Dear Amy: I met my boyfriend (online) a year ago. I lived in another state, was independent and had a decent job, but struggled financially.
I have no family left. When my guy and I talked, it was electric! This man offered me so much. After only a few months, he asked me to move to his state. He said he would take care of me. He is seven years older than me (I’m no spring chicken).
We discussed this at great length. I didn’t want to move and be stuck with some crazy lunatic.
After being here for a short time, our sex life went downhill. We now sleep in separate rooms. He has taken care of me financially (like he said he would). He has five corgis that I have fallen in love with, but I now feel like I am being used.
He has gone on several “work” trips, and I have kept his dogs. He is now planning a three-week trip, saying that it’s “work,” but signs (and my gut) say otherwise!
The problem is that I am broke and dependent on him. I feel I am being used as a housekeeper, cook, and dog watcher – period.
I am at a loss. I’m so scared to start over. I have health issues that prevent me from doing the type of job I’m used to.
If I catch him in this lie (my friend suggested a GPS tracker), do I have grounds to go to court to sue for financial aid?
He is good to me otherwise, although I do have issues with his racism and his habit of damming God.
Lost in Bama
Dear Lost: This is a dangerous game. You ignored your own sense of caution, and have landed without a safety net. You should make efforts to get out.
If you are a religious person, you should join a church to meet people, and ask for help with housing. You might be able to rent a room in someone else’s home in exchange for the same services you are offering this man. If you are an able and enthusiastic dog lover, once you are out of the home, you might be able to charge him (and others) for dog sitting.
Use the internet to explore other creative living options, with the same enthusiasm you used this medium to meet him. People who have seasonal homes sometimes hire house sitters to stay in their houses during the off-season. An internet search reveals several ways of connecting with house-sitting services.
I hope you will vet these opportunities more carefully than you vetted this man.
Dear Amy: A friend with whom I’ve occasionally traveled recently retired from a major airline. He has great travel benefits. Now that he is retired, he has time on his hands, and expects me to drop what I’m doing and take off with him, but I still work full time.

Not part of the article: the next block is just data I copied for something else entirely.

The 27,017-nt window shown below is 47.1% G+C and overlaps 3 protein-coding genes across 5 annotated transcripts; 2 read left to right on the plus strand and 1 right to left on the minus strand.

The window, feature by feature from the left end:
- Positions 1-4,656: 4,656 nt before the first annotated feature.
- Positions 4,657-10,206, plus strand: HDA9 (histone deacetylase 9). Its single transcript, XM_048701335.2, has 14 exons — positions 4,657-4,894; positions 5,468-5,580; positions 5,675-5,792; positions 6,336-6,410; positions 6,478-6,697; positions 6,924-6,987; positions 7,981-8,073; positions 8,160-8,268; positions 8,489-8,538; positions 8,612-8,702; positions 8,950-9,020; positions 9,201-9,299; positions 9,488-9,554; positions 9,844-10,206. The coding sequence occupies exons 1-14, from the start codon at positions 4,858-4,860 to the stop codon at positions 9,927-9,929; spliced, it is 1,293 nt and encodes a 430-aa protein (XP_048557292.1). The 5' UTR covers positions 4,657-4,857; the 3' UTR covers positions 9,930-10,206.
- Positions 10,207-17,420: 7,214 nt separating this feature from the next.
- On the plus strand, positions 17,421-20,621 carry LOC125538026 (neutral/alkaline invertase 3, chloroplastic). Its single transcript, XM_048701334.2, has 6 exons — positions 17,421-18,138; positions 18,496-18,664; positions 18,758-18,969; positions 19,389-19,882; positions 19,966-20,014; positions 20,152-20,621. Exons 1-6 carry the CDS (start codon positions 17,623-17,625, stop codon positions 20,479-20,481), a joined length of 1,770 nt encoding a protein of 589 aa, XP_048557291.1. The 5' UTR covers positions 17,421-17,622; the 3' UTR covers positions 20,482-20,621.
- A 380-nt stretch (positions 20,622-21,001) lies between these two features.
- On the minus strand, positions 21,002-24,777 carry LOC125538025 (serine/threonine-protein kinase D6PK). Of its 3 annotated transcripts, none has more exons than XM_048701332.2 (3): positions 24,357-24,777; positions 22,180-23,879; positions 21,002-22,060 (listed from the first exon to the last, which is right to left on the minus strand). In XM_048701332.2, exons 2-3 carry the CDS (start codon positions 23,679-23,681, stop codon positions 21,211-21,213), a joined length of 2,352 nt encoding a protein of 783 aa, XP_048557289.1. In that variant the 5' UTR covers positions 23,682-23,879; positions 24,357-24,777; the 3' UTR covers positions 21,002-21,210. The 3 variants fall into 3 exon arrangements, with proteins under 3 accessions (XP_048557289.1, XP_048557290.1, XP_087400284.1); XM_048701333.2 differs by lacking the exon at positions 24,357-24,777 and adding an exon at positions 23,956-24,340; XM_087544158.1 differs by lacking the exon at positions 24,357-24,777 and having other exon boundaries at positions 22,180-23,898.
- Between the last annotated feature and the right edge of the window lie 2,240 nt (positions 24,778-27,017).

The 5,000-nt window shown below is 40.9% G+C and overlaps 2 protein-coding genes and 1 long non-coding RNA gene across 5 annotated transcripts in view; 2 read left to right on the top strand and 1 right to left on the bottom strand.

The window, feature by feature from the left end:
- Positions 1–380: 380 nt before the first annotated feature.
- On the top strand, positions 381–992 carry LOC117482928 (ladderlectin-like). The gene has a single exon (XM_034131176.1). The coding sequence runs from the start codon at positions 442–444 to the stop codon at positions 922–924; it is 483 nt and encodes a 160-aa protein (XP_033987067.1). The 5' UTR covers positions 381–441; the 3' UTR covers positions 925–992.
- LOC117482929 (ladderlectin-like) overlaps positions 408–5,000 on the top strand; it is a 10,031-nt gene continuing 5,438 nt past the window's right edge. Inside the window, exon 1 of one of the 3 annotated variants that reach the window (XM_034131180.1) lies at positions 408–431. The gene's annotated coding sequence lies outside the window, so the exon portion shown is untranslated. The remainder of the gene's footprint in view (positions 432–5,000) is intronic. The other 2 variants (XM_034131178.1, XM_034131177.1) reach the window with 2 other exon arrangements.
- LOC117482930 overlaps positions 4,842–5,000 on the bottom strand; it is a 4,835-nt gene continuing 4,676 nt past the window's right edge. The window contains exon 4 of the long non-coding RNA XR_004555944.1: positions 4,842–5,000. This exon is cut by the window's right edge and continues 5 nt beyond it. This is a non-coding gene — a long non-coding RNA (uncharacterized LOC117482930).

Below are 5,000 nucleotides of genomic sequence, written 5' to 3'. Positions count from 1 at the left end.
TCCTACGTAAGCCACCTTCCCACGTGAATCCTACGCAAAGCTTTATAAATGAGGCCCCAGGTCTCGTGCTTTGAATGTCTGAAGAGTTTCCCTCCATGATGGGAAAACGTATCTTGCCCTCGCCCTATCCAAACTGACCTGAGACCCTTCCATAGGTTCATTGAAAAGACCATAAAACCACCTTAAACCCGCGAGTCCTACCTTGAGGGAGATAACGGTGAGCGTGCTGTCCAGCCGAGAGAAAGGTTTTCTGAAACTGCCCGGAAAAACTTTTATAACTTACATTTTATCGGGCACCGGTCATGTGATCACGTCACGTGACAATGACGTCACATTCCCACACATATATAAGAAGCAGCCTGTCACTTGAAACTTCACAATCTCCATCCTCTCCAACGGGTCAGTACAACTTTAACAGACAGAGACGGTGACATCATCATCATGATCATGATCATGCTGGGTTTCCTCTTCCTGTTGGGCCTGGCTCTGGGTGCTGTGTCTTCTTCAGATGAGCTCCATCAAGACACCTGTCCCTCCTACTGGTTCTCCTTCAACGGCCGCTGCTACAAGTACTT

My friend is not financially well-off, while I am comfortable.
The real reason this friend is so keen to have me as a travel partner is that in the past I’ve paid for hotels as a way of saying “thank you” for the free or reduced-cost airfare.
Not only do I not have the time, but I don’t enjoy traveling with him because he is selfish and expects me to do what he wants and not what I have an interest in.
I told him I won’t be traveling with him because I prefer to travel solo, and now he isn’t talking to me. This hurts – after more than three decades of (supposed) friendship. What now?
Dear Solo: You have nothing to lose, and because you miss this friendship, you should try to rewire it by contacting your friend and kindly offer to bury your differences.
Tell him, “I really value our long friendship. I just don’t want to travel together. I hope we won’t walk away from these decades of companionship over this.”
Dear Amy: I loved your advice to “Lucky Sibling” regarding sharing her wealth, but you perpetuated a common misunderstanding regarding the tax implications of gifts. Most people believe that the “gift exemption” rule applies to the person who receives the gift. It applies to the giver.
Dear Adviser: I have heard from dozens of advisers, helping to correct my mistake. Most importantly, anyone giving a substantial gift should contact their own financial adviser, as I suggested “Lucky Sibling” should do.
Email Amy at firstname.lastname@example.org.